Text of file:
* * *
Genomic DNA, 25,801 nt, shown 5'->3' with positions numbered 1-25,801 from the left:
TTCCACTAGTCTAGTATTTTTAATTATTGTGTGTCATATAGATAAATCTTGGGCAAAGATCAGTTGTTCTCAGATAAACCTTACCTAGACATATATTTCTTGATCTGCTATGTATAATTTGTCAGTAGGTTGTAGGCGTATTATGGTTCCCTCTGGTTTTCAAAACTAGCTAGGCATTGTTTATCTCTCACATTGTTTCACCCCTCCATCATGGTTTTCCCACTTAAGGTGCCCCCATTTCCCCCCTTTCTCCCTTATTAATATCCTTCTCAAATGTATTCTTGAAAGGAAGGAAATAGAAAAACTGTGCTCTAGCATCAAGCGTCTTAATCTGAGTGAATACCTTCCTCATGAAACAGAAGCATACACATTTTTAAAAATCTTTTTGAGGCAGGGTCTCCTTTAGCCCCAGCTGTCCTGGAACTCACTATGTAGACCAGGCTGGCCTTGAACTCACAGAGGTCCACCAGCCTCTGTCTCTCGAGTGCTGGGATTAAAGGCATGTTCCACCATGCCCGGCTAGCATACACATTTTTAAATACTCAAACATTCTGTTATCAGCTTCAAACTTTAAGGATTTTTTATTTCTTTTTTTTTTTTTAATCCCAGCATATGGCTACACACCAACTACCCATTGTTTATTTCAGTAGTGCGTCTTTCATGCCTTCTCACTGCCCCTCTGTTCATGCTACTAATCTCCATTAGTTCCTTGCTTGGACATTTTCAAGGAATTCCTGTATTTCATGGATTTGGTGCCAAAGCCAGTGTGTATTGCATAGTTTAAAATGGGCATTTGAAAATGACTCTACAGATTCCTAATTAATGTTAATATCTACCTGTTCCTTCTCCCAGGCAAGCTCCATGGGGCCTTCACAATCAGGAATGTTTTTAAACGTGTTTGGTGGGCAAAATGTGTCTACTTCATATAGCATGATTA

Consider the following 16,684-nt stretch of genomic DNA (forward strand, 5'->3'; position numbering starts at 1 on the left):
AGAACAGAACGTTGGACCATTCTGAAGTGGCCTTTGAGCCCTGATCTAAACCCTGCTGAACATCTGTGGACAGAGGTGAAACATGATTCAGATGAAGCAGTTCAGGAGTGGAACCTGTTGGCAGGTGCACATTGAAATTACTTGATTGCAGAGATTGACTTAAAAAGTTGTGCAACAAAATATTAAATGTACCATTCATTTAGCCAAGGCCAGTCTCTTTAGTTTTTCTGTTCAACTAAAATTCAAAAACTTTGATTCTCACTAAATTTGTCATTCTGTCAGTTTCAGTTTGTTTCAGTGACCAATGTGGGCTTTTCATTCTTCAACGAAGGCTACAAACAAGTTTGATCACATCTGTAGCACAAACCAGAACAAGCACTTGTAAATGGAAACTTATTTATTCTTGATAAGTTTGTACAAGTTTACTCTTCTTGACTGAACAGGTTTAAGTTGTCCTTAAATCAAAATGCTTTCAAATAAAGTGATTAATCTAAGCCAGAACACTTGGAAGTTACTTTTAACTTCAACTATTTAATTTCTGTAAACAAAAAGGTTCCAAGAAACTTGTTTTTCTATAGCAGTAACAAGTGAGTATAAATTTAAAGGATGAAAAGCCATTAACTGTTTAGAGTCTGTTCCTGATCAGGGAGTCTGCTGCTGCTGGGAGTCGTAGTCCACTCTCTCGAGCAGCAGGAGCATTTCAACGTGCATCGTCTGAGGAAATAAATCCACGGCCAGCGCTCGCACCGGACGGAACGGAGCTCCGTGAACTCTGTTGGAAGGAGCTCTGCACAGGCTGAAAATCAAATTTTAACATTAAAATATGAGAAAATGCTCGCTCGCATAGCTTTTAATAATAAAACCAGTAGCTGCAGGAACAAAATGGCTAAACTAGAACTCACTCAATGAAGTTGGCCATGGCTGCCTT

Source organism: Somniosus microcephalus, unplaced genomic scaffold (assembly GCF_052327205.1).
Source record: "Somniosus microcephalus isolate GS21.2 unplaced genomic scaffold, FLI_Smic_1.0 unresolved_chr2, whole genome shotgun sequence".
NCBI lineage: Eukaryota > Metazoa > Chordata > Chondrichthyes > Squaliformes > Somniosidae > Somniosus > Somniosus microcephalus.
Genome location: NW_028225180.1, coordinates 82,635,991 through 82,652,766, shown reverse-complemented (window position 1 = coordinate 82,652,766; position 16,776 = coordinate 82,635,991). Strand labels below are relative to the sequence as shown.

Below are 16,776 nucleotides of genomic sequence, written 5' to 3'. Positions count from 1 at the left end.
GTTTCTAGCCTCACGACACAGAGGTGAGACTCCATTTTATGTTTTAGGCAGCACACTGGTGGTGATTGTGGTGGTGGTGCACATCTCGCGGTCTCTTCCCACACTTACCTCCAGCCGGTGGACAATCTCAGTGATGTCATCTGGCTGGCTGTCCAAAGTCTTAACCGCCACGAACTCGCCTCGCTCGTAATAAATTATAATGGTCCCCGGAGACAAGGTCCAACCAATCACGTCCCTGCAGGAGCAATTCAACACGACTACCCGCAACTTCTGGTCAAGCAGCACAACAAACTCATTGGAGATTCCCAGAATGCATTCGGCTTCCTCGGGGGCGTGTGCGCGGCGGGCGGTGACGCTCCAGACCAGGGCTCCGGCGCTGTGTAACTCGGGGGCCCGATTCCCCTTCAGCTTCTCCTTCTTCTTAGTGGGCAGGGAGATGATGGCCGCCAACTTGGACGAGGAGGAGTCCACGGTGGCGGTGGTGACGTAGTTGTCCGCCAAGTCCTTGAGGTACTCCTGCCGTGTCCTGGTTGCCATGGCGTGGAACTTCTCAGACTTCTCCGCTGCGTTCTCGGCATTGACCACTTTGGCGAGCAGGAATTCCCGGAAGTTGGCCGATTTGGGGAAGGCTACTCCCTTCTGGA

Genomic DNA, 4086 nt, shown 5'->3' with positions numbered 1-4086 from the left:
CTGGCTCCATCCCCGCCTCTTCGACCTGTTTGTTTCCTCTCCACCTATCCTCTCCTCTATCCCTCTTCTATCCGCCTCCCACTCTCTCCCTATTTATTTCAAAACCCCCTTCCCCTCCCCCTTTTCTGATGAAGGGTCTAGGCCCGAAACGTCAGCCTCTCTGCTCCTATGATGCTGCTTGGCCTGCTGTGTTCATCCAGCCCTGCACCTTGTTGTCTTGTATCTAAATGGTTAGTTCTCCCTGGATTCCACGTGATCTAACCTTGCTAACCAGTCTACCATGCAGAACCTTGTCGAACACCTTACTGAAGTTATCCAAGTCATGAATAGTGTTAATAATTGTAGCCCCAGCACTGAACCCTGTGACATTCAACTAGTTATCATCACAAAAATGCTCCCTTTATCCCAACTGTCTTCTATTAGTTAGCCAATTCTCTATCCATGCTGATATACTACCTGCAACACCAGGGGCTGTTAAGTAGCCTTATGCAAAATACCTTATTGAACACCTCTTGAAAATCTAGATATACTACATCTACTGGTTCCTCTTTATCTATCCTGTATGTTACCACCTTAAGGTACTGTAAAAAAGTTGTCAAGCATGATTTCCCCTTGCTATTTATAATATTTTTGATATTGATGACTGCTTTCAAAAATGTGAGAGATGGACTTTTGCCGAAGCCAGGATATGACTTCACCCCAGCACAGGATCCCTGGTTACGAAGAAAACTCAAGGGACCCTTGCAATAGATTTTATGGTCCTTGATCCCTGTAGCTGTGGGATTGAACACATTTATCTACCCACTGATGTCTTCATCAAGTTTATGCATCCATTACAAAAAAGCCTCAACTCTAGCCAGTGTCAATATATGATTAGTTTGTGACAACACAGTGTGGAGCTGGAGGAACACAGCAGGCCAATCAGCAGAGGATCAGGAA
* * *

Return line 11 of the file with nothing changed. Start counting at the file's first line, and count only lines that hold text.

Genomic DNA, 4086 nt, shown 5'->3' with positions numbered 1-4086 from the left: